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Labored Breathing When Walking

By Rachel Moran ; Updated August 14, 2017

Labored breathing when walking may be a symptom of a serious underlying condition or it may simply be a sign to change minor things about how you move, breathe or exercise. Dyspnea, or breathlessness, is a subjective condition -- what may feel like a normal change in breath for one person can worry another. If you feel like your breathing is a source of difficulty when walking, consider a few key points to make healthy changes.


If your breathing becomes labored while walking, you may be hyperventilating. Hyperventilation is the state of overbreathing or breathing faster than what is medically healthy. Many people hyperventilate regularly from stress or poor habits without even realizing it. Make a conscious effort to slow your breath, inhaling and exhaling fully. In many instances, this solves issues of labored breathing while walking for healthy people.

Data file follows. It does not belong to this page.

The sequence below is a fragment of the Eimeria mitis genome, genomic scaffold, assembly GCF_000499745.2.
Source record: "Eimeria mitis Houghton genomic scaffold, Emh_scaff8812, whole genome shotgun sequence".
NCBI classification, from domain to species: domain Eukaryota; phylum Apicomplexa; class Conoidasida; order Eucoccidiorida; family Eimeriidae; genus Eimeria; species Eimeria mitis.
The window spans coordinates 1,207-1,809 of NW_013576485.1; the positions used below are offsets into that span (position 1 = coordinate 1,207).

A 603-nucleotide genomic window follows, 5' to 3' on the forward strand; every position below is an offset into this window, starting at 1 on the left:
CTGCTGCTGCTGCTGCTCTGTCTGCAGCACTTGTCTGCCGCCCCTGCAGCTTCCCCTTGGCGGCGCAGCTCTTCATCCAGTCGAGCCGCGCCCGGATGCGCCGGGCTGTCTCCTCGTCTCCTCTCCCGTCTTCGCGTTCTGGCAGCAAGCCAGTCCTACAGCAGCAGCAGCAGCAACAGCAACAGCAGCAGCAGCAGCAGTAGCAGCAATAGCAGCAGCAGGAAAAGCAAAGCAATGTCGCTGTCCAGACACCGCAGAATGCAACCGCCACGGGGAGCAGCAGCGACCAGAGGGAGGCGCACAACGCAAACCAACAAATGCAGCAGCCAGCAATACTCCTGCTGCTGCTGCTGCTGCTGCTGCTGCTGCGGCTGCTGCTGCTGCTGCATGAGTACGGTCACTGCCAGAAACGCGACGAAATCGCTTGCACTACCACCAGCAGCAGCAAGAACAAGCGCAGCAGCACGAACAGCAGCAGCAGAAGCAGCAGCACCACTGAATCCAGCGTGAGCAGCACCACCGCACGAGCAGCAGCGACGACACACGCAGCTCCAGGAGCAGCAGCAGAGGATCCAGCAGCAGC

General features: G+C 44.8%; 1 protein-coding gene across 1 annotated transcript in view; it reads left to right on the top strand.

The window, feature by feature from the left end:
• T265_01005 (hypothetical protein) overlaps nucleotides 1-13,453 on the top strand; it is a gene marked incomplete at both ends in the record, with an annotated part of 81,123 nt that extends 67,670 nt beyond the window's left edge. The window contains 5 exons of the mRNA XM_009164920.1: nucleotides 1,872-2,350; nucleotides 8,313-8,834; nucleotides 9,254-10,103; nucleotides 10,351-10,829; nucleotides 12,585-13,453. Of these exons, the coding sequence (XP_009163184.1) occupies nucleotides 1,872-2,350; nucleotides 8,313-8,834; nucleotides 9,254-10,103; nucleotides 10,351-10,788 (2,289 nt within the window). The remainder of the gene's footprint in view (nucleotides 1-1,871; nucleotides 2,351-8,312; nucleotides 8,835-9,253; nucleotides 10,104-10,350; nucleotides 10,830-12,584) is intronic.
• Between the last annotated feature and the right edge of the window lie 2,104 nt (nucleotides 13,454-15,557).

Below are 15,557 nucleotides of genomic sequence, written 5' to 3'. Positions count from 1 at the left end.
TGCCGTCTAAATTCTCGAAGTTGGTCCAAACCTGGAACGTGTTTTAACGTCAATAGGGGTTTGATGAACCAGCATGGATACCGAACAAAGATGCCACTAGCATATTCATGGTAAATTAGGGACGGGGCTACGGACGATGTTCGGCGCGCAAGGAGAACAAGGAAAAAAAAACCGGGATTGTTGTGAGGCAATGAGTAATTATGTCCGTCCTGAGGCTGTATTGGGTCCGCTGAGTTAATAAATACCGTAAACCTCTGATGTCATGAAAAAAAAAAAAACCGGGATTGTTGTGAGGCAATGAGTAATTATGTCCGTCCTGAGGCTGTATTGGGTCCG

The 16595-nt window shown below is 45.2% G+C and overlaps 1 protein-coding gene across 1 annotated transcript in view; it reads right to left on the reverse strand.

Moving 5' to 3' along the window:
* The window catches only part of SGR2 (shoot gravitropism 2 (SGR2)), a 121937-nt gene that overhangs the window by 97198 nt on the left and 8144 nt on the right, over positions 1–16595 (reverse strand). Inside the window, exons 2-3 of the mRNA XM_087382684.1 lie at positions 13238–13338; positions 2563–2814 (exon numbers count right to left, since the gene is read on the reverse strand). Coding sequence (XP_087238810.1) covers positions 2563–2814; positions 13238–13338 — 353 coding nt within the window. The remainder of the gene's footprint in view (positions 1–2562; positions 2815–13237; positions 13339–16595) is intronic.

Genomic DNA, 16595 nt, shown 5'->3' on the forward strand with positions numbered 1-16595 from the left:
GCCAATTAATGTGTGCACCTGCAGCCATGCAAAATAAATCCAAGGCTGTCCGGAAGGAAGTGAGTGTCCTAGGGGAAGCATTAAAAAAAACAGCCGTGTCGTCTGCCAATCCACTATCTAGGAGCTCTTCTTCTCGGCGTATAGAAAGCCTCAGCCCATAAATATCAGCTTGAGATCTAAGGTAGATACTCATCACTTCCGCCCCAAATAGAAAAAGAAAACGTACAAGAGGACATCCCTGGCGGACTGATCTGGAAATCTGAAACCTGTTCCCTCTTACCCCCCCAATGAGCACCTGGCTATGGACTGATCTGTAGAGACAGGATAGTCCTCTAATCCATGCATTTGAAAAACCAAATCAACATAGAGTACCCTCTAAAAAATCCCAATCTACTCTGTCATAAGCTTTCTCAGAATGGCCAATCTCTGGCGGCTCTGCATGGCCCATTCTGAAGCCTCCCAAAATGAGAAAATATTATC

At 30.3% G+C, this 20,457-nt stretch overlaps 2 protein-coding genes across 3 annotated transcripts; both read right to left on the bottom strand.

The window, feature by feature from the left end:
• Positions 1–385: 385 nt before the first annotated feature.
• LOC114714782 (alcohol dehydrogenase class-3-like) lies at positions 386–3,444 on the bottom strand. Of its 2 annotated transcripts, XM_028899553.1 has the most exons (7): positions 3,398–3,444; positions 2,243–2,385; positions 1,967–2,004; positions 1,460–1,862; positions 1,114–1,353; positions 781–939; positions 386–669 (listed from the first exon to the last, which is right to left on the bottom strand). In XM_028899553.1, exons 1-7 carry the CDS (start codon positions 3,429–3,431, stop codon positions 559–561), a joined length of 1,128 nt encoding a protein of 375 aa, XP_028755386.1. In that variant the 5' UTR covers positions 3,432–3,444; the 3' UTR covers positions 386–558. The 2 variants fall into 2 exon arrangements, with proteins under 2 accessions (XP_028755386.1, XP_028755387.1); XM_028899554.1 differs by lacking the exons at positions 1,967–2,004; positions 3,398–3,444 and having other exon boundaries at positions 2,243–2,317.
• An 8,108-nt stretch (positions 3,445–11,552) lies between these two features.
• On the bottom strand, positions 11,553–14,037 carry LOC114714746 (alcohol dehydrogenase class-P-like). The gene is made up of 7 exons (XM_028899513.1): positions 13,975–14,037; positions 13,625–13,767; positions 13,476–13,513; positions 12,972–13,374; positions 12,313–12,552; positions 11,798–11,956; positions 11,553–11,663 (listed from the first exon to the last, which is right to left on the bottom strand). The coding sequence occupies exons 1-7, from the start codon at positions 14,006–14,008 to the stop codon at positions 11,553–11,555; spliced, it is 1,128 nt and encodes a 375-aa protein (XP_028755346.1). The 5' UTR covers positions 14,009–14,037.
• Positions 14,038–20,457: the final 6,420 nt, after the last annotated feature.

Aerobic activity is defined by your body's use of oxygen. If you are walking quickly or on a challenging trail or incline, you need more oxygen. If your body doesn't get enough oxygen to fuel your muscles during aerobic activity, your breathing becomes labored. Stew Smith, author of "The Complete Guide to Navy SEAL Fitness" and "Maximum Fitness" advises that to fully oxygenate your muscles and clear your body of carbon dioxide when exercising, you should breathe a 3:2 inhale-to-exhale ratio. That means in for the count of 3 and out for the count of 2.


Obese people often have trouble breathing in many situations, but even walking can cause labored breathing. If you are obese, your lungs are not large or strong enough to lift your chest wall as required to bring in enough air. That makes even low-impact exercise laborious. Continue walking as much as you can. Since it's low impact, it's a good way to shed weight, so that labored breathing is no longer a problem.


In some instances, labored breathing while walking is the sign of something serious. If your dyspnea is accompanied by a loss of vision, blurred vision, dizziness or vertigo, call 911 immediately. You may be having a stroke or heart attack. Labored breathing can also be a sign of other heart problems, asthma, emphysema or pneumonia. Visit your doctor to rule these problems out if unexpected or unexplained labored breathing is persistent or worsens.

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